No implications for vote secrecy: Elections Dept

Dr Tony Tan speaking at a press conference after his win in the Presidential Election 2011.

SINGAPORE - The Elections Department has lodged a police report after being alerted to the discovery of some empty ballot boxes. But it said this did not have any implications for the secrecy of the vote.

The department did not specify where the boxes were found, but an online report had said that they were in a school storeroom.

They appeared to have been used in the 2011 Presidential Election, in Bishan-Toa Payoh. Empty boxes are discarded after the elections, the department said. These were supposed to have been collected by a contractor, along with other discarded items from counting centres, for disposal.

"Discovery of used empty ballot boxes would mean that these were missed by the contractor at the point of collection for disposal," it said.

The boxes are inspected by election officials at the polling stations, before ballots are cast. After polls close, election officials seal the boxes containing the ballots and transport them under police escort to the counting centres.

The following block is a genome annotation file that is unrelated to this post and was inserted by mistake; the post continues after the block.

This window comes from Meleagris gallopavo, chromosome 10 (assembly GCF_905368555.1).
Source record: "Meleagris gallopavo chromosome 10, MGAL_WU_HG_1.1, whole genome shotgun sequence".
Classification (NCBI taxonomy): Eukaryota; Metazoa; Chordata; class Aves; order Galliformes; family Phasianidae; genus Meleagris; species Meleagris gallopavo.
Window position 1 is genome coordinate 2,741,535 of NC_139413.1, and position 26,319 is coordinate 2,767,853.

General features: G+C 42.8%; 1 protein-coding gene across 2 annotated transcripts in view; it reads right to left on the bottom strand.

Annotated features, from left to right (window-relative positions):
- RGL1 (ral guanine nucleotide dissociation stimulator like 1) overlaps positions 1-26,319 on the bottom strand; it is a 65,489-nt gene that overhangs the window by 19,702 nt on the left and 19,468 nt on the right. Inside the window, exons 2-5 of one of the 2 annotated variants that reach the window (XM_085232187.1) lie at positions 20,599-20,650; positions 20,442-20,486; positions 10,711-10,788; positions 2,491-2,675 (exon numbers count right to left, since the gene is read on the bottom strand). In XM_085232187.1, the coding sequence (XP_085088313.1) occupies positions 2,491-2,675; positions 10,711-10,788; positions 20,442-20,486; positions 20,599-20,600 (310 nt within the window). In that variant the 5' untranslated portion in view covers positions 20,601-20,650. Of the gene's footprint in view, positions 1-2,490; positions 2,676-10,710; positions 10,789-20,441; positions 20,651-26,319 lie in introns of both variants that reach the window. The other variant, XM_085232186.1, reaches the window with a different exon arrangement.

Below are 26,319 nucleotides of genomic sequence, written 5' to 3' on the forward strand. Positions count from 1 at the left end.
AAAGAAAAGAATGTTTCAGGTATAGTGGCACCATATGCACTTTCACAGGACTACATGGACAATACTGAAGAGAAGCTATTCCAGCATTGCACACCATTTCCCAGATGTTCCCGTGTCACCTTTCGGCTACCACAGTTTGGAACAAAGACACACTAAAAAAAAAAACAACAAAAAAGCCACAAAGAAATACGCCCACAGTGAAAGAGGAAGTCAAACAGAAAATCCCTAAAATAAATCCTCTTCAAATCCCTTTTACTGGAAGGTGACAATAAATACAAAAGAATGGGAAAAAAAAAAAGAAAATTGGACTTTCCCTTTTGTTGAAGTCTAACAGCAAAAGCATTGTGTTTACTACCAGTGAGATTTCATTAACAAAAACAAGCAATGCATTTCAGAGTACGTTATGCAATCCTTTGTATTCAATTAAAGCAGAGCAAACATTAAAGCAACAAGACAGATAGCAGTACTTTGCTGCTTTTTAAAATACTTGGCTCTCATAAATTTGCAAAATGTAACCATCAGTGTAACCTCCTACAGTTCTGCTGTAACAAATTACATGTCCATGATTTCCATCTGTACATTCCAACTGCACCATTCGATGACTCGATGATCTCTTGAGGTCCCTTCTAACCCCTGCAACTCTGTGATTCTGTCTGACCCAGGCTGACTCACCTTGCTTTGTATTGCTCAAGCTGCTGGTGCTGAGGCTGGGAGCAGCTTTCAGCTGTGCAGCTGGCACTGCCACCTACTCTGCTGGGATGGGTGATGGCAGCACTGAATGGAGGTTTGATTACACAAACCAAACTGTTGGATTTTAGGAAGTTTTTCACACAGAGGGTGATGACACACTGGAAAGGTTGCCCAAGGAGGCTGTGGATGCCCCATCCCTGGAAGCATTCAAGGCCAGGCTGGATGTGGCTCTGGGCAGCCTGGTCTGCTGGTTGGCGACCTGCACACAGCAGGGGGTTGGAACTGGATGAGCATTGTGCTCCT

There, the boxes are opened, and the ballots are poured out, sorted and counted. This is carried out in the presence of candidates or their counting agents. The empty boxes are then put aside to be collected by a contractor and disposed of.

After the election result has been announced by the Returning Officer, the ballot papers and other documents used in the election are placed in separate boxes and sealed.

They are then taken away under police escort and kept for six months at the Supreme Court. After that, they are destroyed, unless directed otherwise by an order of the President.

In a separate statement, the police said they are investigating the matter.

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